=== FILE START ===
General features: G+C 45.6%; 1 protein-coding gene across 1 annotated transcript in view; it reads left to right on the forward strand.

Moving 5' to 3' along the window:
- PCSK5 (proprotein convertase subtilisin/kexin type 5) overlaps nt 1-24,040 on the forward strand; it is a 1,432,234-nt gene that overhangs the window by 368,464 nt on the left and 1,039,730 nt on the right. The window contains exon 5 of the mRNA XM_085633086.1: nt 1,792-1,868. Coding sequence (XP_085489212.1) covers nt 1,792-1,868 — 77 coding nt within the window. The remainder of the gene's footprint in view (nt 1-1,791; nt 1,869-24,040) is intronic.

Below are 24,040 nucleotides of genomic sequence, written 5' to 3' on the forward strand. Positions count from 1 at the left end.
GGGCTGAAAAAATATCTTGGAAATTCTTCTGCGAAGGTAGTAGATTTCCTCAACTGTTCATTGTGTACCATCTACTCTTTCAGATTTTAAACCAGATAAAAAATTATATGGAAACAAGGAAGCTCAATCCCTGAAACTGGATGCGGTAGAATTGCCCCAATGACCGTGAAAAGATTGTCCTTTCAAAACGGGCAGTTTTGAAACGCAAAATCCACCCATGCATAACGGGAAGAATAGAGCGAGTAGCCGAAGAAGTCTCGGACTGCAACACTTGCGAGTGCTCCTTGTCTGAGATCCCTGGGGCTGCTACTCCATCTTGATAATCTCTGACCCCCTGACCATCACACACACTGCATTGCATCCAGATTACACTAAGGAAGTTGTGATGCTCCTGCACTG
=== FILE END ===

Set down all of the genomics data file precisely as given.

General features: G+C 45.6%; 1 protein-coding gene across 1 annotated transcript in view; it reads left to right on the forward strand.

Moving 5' to 3' along the window:
- PCSK5 (proprotein convertase subtilisin/kexin type 5) overlaps nt 1-24,040 on the forward strand; it is a 1,432,234-nt gene that overhangs the window by 368,464 nt on the left and 1,039,730 nt on the right. The window contains exon 5 of the mRNA XM_085633086.1: nt 1,792-1,868. Coding sequence (XP_085489212.1) covers nt 1,792-1,868 — 77 coding nt within the window. The remainder of the gene's footprint in view (nt 1-1,791; nt 1,869-24,040) is intronic.

Below are 24,040 nucleotides of genomic sequence, written 5' to 3' on the forward strand. Positions count from 1 at the left end.
GGGCTGAAAAAATATCTTGGAAATTCTTCTGCGAAGGTAGTAGATTTCCTCAACTGTTCATTGTGTACCATCTACTCTTTCAGATTTTAAACCAGATAAAAAATTATATGGAAACAAGGAAGCTCAATCCCTGAAACTGGATGCGGTAGAATTGCCCCAATGACCGTGAAAAGATTGTCCTTTCAAAACGGGCAGTTTTGAAACGCAAAATCCACCCATGCATAACGGGAAGAATAGAGCGAGTAGCCGAAGAAGTCTCGGACTGCAACACTTGCGAGTGCTCCTTGTCTGAGATCCCTGGGGCTGCTACTCCATCTTGATAATCTCTGACCCCCTGACCATCACACACACTGCATTGCATCCAGATTACACTAAGGAAGTTGTGATGCTCCTGCACTG